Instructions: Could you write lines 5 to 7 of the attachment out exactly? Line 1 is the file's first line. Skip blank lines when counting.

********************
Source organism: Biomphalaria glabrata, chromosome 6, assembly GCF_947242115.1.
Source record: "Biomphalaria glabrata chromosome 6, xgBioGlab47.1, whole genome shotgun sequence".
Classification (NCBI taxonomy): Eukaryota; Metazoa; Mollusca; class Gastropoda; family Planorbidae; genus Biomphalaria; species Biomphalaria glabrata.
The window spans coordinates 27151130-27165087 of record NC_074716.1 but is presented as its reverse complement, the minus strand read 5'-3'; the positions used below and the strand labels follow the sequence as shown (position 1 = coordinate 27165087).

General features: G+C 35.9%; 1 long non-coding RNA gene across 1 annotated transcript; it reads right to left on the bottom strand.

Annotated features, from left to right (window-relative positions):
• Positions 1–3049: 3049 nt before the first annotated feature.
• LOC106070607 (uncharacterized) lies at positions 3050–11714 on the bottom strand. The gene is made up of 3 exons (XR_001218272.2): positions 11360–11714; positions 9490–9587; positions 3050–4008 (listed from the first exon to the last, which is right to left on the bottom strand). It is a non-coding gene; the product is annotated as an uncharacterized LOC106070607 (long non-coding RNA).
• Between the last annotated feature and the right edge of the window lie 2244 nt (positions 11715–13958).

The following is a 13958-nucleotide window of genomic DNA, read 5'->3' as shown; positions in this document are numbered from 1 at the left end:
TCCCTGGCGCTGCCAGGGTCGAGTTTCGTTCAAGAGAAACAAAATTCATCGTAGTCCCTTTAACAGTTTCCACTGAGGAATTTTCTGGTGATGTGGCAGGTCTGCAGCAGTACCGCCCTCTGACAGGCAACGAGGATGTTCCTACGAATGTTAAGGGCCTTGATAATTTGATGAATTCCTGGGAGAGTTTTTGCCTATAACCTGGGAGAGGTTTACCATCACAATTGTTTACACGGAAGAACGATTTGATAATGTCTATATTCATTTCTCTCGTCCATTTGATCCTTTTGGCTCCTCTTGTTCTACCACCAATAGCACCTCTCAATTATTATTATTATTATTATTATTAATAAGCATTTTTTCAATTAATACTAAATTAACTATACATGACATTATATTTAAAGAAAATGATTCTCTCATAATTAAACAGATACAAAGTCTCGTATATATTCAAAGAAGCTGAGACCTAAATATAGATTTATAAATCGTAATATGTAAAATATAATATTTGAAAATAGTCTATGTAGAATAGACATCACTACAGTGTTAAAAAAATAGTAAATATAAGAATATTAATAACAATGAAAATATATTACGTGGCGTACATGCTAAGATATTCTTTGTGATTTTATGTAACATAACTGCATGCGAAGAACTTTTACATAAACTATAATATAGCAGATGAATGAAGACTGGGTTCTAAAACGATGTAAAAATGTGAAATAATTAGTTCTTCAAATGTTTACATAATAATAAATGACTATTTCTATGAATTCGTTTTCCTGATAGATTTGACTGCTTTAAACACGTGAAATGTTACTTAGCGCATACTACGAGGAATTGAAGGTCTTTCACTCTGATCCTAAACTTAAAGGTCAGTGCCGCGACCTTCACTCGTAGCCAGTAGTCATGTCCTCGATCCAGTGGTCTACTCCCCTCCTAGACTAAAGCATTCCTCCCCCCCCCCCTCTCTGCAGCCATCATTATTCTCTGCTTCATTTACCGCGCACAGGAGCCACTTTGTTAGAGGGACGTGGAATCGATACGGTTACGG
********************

General features: G+C 35.9%; 1 long non-coding RNA gene across 1 annotated transcript; it reads right to left on the bottom strand.

Annotated features, from left to right (window-relative positions):
• Positions 1–3049: 3049 nt before the first annotated feature.